In 1953, Ancel Keys (1904-2004) reported that the dietary intake of fat was significantly correlated to the serum cholesterol level and the incidence of cardiovascular death in six countries. It appeared very convincing, but the problem was that 6 countries were selected from 22 that were available. There was no correlation when all the countries were included, and had he selected six others, he would have come to the opposite conclusion. The study was obviously falsified, and the hypothesis based on it is false and should be buried [3]. Another striking challenge of the claimed causality of cholesterol in atherosclerosis came from studies of familial hypercholesterolemia population. Harlan, et al., in 1966, and later Mundal, et al., in 2014, reported that individuals with two to three times the normal level of LDL, have an overall normal rate of survival into their sixth, seventh, and even eighth decades of life. Indeed, Mundal. et al., showed that individuals with FH from 70- 79 years of age have a significantly lower rate of death than non- FH individuals with normal cholesterols. An elevated level of LDL does not cause Coronary Heart Disease (CHD) or premature death. David Diamond and colleagues, who made an extensive review of FH literature, clearly pointed out the necessity of screening coagulation markers in those individuals, based on well-established evidence that a subset of FH individuals exhibit abnormal markers related to hypercoagulation. Given their higher risk of developing CHD, these FH individuals should be prioritized for interventions to optimize treatment that targets coagulopathy [4]. It became very clear that the true road map to fight against the number one world killer needed revolutionary thinking. A landmark publication in the field was published in 1969 by Kilmer McCully, who is often called the father of homocysteine theory in medicine, describing a new pathological mechanism leading to atherosclerosis called “Protein Intoxication due to high homocysteine in the blood” [5,6].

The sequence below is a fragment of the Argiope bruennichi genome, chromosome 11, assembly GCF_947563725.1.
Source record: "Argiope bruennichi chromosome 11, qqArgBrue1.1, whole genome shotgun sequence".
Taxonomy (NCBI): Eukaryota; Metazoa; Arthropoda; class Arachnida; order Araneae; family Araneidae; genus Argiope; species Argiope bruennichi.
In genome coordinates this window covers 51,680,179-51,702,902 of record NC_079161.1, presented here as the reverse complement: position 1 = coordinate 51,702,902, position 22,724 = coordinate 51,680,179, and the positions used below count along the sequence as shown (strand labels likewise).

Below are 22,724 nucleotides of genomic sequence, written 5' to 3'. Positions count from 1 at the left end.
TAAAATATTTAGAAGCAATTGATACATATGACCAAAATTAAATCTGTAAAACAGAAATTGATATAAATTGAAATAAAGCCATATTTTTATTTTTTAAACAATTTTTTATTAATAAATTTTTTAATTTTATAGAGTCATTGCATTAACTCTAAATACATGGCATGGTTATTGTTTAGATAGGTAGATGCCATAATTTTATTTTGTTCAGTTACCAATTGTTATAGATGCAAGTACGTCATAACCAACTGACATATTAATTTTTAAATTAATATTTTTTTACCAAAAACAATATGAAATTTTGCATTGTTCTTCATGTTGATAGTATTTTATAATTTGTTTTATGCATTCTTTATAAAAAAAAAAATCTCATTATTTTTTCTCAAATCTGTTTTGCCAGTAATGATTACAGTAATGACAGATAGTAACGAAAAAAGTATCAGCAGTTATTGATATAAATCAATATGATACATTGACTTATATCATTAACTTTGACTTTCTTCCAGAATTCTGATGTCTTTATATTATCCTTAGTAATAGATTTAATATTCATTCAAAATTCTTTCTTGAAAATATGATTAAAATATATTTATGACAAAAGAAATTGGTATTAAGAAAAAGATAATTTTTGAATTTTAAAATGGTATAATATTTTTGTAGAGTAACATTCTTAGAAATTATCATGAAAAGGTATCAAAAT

Homocysteine was named as an amino acid containing one extra carbon atom, in comparison with the similar chemical structure of cysteine, the amino acid which had previously first isolated from urinary bladder stones. Around the same time an eight-year-old boy of Irish American ancestry admitted to Massachusetts General Hospital was evaluated for four days for headache, vomiting and drowsiness with signs of poor mental development in addition to dislocation of lenses in both eyes. Severe deterioration in the boy’s condition with signs of stroke and weakness with abnormal reflexes on the left side were also reported. Furthermore, although there were no signs of infection, there was a rise in blood pressure and temperature; the boy succumbed to the illness within a few days. The cause of death was reported as arteriosclerosis of the carotid artery with cerebral infarct; published as case 19,471 in the New England Journal of Medicine in 1933 [7]. It was found later that homocysteine is a Sulphur containing amino acid derived from the essential amino acid methionine, present in large amounts in protein from animal sources like meat, eggs and milk. If there are adequate levels of vitamins B6, B12 and folic acid in the body, the homocysteine is broken down into harmless waste products or protein building blocks [8]. But if there’s a deficiency of those vitamins, the homocysteine begins its ravages on the blood vessels. In retrospect, it seems clear that McCully was a man ahead of his time when everything focused on cholesterol. ‘’Kilmer McCully’s hypothesis seemed to challenge the cholesterol-heart hypothesis, which was riding high,’’ says Irwin Rosenberg, director of the U.S.D.A. Human Nutrition Research Center on Aging at Tufts University. His glorious discovery started when he became intrigued by two different cases of children with homocystinuria, a rare genetic disease in which the levels of homocysteine in the blood are unnaturally high. In both cases, the cause of death was severe arteriosclerosis, a narrowing and loss of elasticity in arteries that is normally seen only in the elderly. By re-examining the autopsy tissues of both children and drawing on previous animal research, McCully emerged with two linked and provocative suggestions: perhaps homocysteine directly damages the cells and tissues of the arteries, in much the way that cholesterol is thought to do, and perhaps that damage occurs not just in these rare genetic cases, but in the population at large, in anyone with an elevated homocysteine. He soon expanded his theory to include a probable cause of elevated levels of homocysteine: a deficiency of vitamins B6, B12 and folic acid. When these vitamins were administered to animals with high homocysteine levels, those levels plummeted, often within hours. Once McCully started extrapolating from his cellular- tissue and animal studies to the human situation, and said, ‘’it all began to fit together.’’ It is very clear now that high homocysteine is a pathological cause involved in a large spectrum of degenerative disorders. Numerous studies have demonstrated an association of high homocysteine with vascular disease, cancer and several age- related pathologies and neurodegenerative diseases, including Alzheimer’s disease, Parkinson’s disease, and dementia. Diabetes, Down syndrome, and megaloblastic anemia have also been linked to high levels of homocysteine. Additionally, there are studies showing an association between high homocysteine and osteoporosis, eye lens dislocation, end stage renal disease, insulin resistance, aneurysms, hypothyroidism, gastrointestinal and many other disorders.